It’s 10 p.m. on a Monday night in July. The temperature is a balmy 95 degrees, and I’m standing on the corner of F and 3rd streets, which are closed to traffic. Most of the resident student population has gone home for the summer, but a small crowd has gathered to cheer for the group of pro cyclists who are zipping around an eight-block loop in the Davis Twilight Criterium series. DJ music blares from speakers at a nearby restaurant. An Amtrak train whistles, announcing its presence at the station a few blocks away.Until I moved here, Davis was simply an exit off I-80 on the way to Lake Tahoe, albeit one with an In-n-Out Burger.This is Davis, California—population 64,000—bike-crazed, green, and family-friendly to the extreme. With its red double-decker buses, 100 miles of bike paths, and thriving mom-and-pop stores, Davis could stand in for a European university town like Tübingen. The University of California at Davis draws students from all over the world, and its massive performing arts center hosts everyone from Yo Yo Ma to the Estonian National Symphony.
Flat and hot, the Central Valley landscape is uninspiring—unless you are moved by endless rows of tomato plants—but Davis is ideally situated between the San Francisco Bay Area and the northern Sierra Nevada. It is bordered by wetlands that support a fantastic bird population. And even its 100-degree days are a joy when you’ve lived in the San Francisco fog for more than a decade.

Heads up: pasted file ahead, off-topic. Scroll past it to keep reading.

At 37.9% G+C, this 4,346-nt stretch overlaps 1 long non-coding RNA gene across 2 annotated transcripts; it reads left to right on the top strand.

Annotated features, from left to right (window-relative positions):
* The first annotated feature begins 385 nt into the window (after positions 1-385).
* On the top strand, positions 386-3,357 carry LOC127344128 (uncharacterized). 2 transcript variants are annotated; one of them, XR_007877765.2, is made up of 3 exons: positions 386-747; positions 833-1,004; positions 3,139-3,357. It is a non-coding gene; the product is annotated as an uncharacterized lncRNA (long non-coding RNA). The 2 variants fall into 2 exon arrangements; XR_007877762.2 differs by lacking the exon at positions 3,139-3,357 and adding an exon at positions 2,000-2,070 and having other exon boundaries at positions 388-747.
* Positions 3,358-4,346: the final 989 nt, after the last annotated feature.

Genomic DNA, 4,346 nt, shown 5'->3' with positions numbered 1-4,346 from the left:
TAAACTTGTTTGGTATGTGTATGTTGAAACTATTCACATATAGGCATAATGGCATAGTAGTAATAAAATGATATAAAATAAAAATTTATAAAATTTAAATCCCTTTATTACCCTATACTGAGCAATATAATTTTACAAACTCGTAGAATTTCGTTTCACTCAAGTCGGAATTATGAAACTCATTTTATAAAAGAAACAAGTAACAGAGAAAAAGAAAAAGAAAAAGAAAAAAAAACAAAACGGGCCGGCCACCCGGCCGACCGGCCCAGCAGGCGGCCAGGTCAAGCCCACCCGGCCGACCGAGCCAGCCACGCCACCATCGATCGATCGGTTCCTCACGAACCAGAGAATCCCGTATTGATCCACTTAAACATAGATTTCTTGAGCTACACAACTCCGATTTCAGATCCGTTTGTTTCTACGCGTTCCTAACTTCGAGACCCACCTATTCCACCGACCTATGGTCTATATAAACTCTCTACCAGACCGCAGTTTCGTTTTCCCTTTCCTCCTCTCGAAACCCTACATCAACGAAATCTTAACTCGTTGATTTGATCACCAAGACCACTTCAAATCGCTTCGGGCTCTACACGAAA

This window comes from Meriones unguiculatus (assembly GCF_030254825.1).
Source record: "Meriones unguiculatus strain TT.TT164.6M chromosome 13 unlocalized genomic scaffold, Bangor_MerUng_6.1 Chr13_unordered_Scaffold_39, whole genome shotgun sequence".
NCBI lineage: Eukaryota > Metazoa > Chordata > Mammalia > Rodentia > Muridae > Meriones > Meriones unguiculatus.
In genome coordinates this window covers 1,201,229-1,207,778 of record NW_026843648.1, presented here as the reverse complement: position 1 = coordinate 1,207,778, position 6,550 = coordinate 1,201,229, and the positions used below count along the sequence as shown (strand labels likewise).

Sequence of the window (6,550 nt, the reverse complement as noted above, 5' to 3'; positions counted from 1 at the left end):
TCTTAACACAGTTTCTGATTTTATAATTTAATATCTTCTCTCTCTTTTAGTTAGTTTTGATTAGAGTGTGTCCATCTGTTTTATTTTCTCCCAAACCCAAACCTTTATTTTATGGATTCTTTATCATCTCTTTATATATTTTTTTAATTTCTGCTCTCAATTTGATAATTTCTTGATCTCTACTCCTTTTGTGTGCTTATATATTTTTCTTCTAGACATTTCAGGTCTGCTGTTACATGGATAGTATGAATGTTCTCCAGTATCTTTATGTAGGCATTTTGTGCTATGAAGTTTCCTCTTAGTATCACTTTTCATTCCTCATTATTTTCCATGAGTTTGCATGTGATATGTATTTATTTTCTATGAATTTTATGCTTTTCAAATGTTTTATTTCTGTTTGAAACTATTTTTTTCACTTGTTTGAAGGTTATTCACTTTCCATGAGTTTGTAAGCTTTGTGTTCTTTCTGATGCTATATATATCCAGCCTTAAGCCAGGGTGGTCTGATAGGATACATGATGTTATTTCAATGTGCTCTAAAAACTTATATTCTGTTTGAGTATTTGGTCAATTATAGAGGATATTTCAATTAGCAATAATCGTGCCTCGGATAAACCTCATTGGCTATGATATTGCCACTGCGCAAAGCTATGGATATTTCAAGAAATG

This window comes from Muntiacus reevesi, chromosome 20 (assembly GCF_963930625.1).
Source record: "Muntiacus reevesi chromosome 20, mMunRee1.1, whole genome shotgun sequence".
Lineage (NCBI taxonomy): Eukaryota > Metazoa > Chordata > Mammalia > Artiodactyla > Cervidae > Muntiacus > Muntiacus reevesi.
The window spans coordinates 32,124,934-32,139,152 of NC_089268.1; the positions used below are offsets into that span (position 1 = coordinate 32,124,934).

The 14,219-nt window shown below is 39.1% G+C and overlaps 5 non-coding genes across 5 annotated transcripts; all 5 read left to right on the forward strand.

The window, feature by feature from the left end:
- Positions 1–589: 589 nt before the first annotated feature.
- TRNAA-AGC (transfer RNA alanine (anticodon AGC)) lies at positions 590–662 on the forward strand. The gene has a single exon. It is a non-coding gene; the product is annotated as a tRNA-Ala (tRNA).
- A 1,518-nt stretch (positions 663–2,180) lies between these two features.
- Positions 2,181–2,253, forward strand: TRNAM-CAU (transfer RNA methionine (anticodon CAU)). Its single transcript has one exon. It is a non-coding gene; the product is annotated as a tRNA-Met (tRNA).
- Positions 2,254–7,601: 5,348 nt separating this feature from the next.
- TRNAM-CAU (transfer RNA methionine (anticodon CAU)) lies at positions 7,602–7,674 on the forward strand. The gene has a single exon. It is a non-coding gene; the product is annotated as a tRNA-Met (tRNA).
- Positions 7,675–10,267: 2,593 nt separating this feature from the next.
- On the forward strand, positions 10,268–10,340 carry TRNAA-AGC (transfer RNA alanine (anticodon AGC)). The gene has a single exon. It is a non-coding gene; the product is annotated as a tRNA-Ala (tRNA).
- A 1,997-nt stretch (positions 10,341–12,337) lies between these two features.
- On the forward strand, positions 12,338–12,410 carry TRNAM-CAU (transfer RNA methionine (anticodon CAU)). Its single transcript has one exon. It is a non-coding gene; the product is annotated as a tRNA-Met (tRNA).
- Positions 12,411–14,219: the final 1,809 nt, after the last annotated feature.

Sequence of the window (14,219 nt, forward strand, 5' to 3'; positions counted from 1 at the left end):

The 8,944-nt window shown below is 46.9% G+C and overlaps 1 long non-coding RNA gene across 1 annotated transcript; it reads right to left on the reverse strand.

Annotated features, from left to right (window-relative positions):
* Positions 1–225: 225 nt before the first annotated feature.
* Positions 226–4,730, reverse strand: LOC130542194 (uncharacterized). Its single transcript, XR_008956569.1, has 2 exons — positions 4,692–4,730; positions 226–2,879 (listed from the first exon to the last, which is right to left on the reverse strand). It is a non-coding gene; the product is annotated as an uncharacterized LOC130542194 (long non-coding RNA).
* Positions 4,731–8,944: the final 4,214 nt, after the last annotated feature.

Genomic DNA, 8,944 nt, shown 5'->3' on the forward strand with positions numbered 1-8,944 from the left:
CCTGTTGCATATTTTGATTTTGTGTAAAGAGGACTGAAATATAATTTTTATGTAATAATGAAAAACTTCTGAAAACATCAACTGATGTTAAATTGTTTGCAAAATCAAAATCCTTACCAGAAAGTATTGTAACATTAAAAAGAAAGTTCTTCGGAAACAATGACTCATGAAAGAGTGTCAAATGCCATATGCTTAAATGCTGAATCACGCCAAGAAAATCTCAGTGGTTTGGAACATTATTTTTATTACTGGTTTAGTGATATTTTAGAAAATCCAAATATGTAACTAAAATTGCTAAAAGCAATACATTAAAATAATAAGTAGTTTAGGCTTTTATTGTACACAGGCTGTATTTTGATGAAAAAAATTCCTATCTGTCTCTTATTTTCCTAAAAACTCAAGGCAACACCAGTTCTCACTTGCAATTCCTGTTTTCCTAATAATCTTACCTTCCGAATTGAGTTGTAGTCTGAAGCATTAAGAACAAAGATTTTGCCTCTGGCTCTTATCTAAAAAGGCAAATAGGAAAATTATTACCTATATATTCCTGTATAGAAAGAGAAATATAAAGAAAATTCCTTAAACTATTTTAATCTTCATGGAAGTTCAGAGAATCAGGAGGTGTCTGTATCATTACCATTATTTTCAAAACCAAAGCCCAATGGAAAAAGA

Since moving here six months ago, I’ve acquired a bike trailer for hauling kids around town, joined the local food co-op, and found myself buying Italian heirloom eggplants at the weekly farmers market.
To be sure, much of what I appreciate about Davis amounts to the difference between a big city and a small town: The swimmers at my new gym ask which side of the lane you want on rare occasions when the pool gets too crowded to have one all to yourself. Our neighbors invite one and all to frequent potluck barbecues, and the local public schools are all top-notch.
Other features are uniquely Davis: Cooperative housing and community gardens; kids riding unicycles; the burrowing owls that live along the nature trail near our house. Davis recently won a bid to host the new U.S. Bicycling Hall of Fame, further affirmation of its commitment to a greener way of life.
Of course, the local obsession with bicycles has a downside: You might get a citation for wearing two earbuds while pedaling (one is the rule) or for riding as much as a few feet on the sidewalk. But to be fair, the cops also ticket motorists for stopping inches beyond the white line.
Until I moved here, Davis was simply an exit off I-80 on the way to Lake Tahoe, albeit one with an In-n-Out Burger. Although two longtime favorites—Kirkwood for skiing and Santa Cruz for its beaches—still hold their charm, Davis has answered the call for a simpler lifestyle. It will take time to adjust to its quirks, but I think I’m going to like it here.